Maybe it's the fact that the 6-foot forward is 21 years old or that Smith knew what to expect coming to the Wisconsin hockey program, seeing as the former Madison La Follette standout played with current teammates Andy Bohmbach and Podge Turnbull with the USHL's Waterloo Black Hawks.
Whatever the cause, Smith's calm demeanor on the ice is far from the typical ‘deer-in-the-headlights' look that plague freshman during the first two weekends of college hockey.
"I've kind of been labeled the ‘veteran freshman,'" Smith joked.
Not a bad start for the ‘seasoned veteran' and Madison native. In seven games, Smith has eight points, including seven assists, which are tied for the team lead, a stat that has pushing the freshman from the third line with Derek Stepan and Jordy Murray to UW's top line with seniors Andy Bohmbach and Blake Geoffrion.
"Coming in, it was a lot of fun and a really good adjustment," Smith said. "I am playing with two guys and it's been a joy playing with them. We've been clicking."
On Friday night, it was the simple awareness that got Smith his first career goal. Seeing the loose puck bang off the boards, Smith controlled the puck and banged home a backhanded attempt just 14 seconds into the opening period.
Twelve minutes later, Smith's awareness played a vital part again, as Smith, positioned behind the net, spotted a wide-open Cody Goloubef between the circles and watched the junior fire home UW's second goal.
"I think he can grow even to a higher level, and he'll tell you the same thing," UW coach Mike Eaves said. "But he's going to be a fine player, and he gives us a combination of physical strength and skill, which is nice to have as a player."
It hasn't been all fun and games for Smith. Assessed a five-minute major and game disqualification penalty for checking Minnesota State left winger Geoff Irwin from behind, Smith appeared to be moving at top speed when he launched Irwin into the boards, causing a separated shoulder for Irwin.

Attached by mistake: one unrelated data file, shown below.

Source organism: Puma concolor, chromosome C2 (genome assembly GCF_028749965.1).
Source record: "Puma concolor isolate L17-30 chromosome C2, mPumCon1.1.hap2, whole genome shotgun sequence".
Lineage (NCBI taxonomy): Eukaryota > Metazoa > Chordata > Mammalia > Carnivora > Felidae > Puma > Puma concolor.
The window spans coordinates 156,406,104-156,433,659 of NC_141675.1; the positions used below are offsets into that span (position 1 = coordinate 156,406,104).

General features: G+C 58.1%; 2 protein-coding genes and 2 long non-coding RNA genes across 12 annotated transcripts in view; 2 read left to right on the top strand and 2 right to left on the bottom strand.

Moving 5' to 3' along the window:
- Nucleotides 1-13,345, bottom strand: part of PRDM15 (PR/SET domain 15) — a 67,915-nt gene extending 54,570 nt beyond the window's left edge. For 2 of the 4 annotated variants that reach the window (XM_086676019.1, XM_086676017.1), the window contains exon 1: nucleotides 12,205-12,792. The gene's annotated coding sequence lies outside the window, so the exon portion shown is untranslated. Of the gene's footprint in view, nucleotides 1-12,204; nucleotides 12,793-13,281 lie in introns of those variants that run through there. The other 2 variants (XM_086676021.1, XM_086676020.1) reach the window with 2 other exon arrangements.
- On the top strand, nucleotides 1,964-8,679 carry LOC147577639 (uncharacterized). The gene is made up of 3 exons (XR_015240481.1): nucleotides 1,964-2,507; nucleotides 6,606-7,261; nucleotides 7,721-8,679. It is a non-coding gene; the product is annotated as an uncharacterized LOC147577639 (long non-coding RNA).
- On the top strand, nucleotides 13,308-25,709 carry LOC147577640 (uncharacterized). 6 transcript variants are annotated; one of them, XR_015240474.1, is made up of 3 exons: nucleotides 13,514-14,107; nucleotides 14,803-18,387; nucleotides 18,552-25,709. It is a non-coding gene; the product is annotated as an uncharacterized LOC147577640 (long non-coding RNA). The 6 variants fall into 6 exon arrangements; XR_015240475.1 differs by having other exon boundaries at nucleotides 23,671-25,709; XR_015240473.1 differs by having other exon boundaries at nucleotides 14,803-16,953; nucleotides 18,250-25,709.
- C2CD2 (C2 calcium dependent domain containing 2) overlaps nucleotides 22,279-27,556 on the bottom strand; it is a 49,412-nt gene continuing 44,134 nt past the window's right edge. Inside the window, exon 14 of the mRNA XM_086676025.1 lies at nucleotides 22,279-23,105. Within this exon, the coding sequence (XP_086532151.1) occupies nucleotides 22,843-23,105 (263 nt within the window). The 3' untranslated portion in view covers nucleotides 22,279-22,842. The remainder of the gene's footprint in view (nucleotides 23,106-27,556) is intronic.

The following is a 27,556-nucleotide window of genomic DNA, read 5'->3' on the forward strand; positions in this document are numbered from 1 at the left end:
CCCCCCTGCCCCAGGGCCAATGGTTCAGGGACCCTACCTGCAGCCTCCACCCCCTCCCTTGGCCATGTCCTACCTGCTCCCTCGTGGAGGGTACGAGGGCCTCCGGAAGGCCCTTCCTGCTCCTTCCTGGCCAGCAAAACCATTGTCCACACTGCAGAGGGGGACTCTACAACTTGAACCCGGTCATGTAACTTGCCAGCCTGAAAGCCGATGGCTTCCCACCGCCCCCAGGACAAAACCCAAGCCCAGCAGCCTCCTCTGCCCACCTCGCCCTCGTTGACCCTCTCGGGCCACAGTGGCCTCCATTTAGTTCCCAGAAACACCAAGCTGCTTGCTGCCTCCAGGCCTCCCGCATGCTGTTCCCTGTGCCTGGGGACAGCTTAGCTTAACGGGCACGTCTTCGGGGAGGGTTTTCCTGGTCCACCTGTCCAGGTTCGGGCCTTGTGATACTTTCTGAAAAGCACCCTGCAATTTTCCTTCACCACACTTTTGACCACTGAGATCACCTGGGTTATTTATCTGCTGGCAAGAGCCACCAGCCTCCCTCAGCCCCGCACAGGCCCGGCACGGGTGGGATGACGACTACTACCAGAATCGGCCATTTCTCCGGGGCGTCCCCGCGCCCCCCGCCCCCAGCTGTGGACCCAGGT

The hit was deemed dangerous enough that, in addition to sitting out a game due to the DQ, another game was added by the University.
Forced to sit out the series sweep against New Hampshire, Smith responded by registering two assists in each game against Minnesota.
"It was tough watching, but I learned a lesson," Smith said. "I'm going to play hard and the same way, just smarter."
Smith isn't the only freshman to have impressed during the opening stretches of the 2009-10 hockey season. Justin Schultz and John Ramage have been staples in Wisconsin's six-man rotation in the defense core, breaking the puck out corner, captaining the power play and moving the puck like a pair of upperclassmen.
"We're using them in all situations and they seem to be doing some darn good things for us," Eaves said of his new players. "That's a healthy sign for this club."
Showing patience with the puck, making the right decisions, not rushing passes – Smith's seven-game performance doesn't qualify for the start of a typical collegiate career. Brewing with confidence and comfort, nothing would suggest this freshman is going to play with anything less.
"I have a lot of expectations places on myself," Smith said. "If I do the little things and make the simple plays, being the gritty, tough, type of player that I am, I think I am going to fit in nicely."